Multitrack Christmas Carols!

One little project in which I have been engaged for the better part of the past year has been improving my understanding of recording technology. Not that I have ambitions of becoming a professional recording engineer, but I would like to be able to make credible recordings of lessons, rehearsals, concerts, students’ audition and competition entries, and my own practice sessions. Learning how to do this has involved a certain degree of trial and error, and a number of pieces of equipment purchased and returned before I found setups that work for me. At some future date I will write a post introducing the equipment I use and the reasons for choosing it. For now, though, I’ll just share a fun project from the past couple of weeks: making multitrack recordings of Christmas carols arranged for low brass instruments.

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The equipment used to record these videos is as follows: an Apple iPad Pro, an Audio-Technica AT2020 Microphone, a Behringer Xenyx Q1202USB Mixer, and the Acapella app by Mixcord. Again, I’ll discuss all of that in more detail in a later post. For now, please enjoy the recordings, along with my best wishes for this season in which we celebrate the birth of our Lord and Savior.

The first link here is for a complete playlist, followed by the individual videos. Enjoy!

Deck the Halls (Traditional/Pederson)

Sleigh Ride (Anderson/Wagner/Everett)

You’re a Mean One, Mr. Grinch (Hague/Seuss/Buckley)

Jingle Bells (Pierpont/Robertson)

I Saw Three Ships (Traditional/Elkjer)

I Heard the Bells on Christmas Day (Calkin/Niehaus)

Good King Wenceslas (Traditional/Geese)

We Wish You a Merry Christmas (Traditional/Garrett)

Adeste Fideles (Traditional/Pederson)

Jesu, Joy of Man’s Desiring (Bach/Elkjer)

Lo, How a Rose E’er Blooming (Praetorius/Niehaus)

God Rest Ye Merry, Gentlemen (Traditional/Pederson)

Joy to the World (Mason/Pederson)

Salvation is Created (Tchesnokov/Everett)

The last one was originally intended as a Communion hymn rather than a Christmas or Advent one, but it works for this purpose. Its text is based upon Psalm 74:12, and is more or less translated “Salvation is created in the midst of the earth, O God. O, our God. Alleluia.” Generations of American band students have been introduced to this great work through a wind band arrangement created by Bruce Houseknecht in 1957. I created this version for mixed low brass ensemble in 2008; it is available for purchase here if you are interested.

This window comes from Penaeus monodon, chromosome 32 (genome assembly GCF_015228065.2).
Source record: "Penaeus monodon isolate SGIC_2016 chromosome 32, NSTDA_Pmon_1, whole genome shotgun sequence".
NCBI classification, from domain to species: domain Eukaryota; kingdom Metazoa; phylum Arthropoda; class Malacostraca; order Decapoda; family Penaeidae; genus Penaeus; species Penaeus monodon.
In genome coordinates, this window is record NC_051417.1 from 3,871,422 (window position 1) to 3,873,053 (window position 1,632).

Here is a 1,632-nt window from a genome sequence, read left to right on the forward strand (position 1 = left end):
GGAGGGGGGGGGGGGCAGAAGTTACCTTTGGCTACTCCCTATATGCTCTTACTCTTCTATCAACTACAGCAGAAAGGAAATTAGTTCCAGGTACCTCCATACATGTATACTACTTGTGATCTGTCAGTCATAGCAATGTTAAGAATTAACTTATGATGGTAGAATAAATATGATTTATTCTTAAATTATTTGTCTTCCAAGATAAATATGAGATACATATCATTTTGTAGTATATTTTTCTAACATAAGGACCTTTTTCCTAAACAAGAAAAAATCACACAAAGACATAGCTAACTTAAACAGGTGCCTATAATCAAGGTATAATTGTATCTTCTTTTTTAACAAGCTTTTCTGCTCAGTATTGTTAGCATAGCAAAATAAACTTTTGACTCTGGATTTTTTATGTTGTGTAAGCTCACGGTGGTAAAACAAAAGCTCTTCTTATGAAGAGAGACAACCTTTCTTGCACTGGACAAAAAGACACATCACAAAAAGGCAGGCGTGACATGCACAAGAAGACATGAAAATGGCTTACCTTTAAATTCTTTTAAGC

About Micah Everett

Micah Everett is Associate Professor of Music (Trombone/Low Brass) at the University of Mississippi, Principal Trombonist of the North Mississippi Symphony Orchestra, Tubist/Bass Trombonist of the Mississippi Brass Quintet, Bass Trombonist of the Great River Trombone Quartet, Assistant Editor (Audio/Video Reviews) for the International Trombone Association Journal, and an S.E. Shires trombone artist. He is the author of THE LOW BRASS PLAYER'S GUIDE TO DOUBLING, published by Mountain Peak Music, and released his first solo recording, STEPPING STONES FOR BASS TROMBONE, VOL. 1, on the Potenza Music label in 2015. In addition to his professional work, he maintains an avid interest in the study of the Bible and of Reformed theology. He holds doctoral and master's degrees in music from the University of North Carolina at Greensboro, a bachelor's degree in music education from Delta State University, and a certificate in systematic theology from Puritan Reformed Theological Seminary. The ideas and opinions expressed here are not necessarily shared by the employers and organizations with which the author is associated.
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